Score and Win?
Working Mother magazine has a new online 'test' that allows you to compare how much housework you are doing with how much your lazy...I mean, sweet...husband does. In Cosmo style, you're invited to add up your points on such tasks as:
Scooping up scattered toys. 2 pointsWashing the funk out of a sippy cup you found in the backseat. 5 points
Scouring splattered tomatoes sauce off the stove. 2 pointsWalking the dog. 1 point
Walking the dog in the snow. 5 points
The rest of the article that contains this test is actually pretty good. It enlists the help of our beloved mentor, Francine Deutsch, who points out that couples should aim for equal time spent doing chores rather than picky individual chore division by so-called expertise. Dr. Deutsch also advises skipping old gender assumptions when choosing chores, approaching the issue with a spirit of cooperation rather than fighting, pointing out the benefits to your spouse of equal housework, not micromanaging his involvement, and meeting together to evaluate how things are going to tweak them over time. Amen to all of this.
p.s. One more nagging thought. Granted, the average person might consider walking the dog in the snow to be more onerous than doing so on a beautiful summer day. But is the weather really the sole determinant of our ability to approach a task with joy? I can imagine someone (not necessarily cat-loving me) who might actually like strolling down a quiet, snow packed street with his dog. As the saying goes, "One man's trash is another man's treasure." Time is the only impartial measure of dividing chores. Go ahead and make the best of your own to-do list.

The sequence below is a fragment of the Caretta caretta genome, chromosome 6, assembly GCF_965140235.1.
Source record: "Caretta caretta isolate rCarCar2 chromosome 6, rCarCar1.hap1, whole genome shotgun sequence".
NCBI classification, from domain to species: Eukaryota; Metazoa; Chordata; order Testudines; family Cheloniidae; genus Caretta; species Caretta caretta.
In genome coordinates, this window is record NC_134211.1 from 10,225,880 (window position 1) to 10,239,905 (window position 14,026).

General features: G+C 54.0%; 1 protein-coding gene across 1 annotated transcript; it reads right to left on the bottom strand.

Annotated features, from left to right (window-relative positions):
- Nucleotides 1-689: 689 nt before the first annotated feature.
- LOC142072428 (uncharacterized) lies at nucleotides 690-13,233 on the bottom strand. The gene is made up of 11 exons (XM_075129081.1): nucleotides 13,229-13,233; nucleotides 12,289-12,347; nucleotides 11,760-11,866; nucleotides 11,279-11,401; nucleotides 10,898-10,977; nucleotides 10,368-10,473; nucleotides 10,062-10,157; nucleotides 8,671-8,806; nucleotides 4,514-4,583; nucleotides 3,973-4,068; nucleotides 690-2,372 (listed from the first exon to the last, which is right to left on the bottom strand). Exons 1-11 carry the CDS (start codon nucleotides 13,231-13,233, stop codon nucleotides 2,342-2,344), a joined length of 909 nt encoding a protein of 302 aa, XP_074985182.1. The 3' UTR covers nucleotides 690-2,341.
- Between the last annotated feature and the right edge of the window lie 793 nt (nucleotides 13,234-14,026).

I agree this is pretty awful and misses the whole point of sharing. Still the list brings to conscious awareness some tasks, like cleaning the funk out of the sippy cup in the back seat, that might have slipped through the let's-share-it-all radar. I suspect in some families that sippy cup is more likely to be picked up and cleaned by the mother than the father, just because....well just because some of us have learned to see some things and not others and we've never thought about it. Some of this old gender training runs deep, in spite of our best intentions.
I'm with you - when women are so used to seeing the small things, men don't really ever have to develop those 'muscles.' And so often neither parent notices the imbalance nor appreciates that all the little things count too.
Adding to 'time' as a good factor, it would be nice if we would allow each other also some small pleasures. Let the other pick something they like better from time to time. If Dad likes to cook, wonderful, even if that is a task that I don't dislike either.
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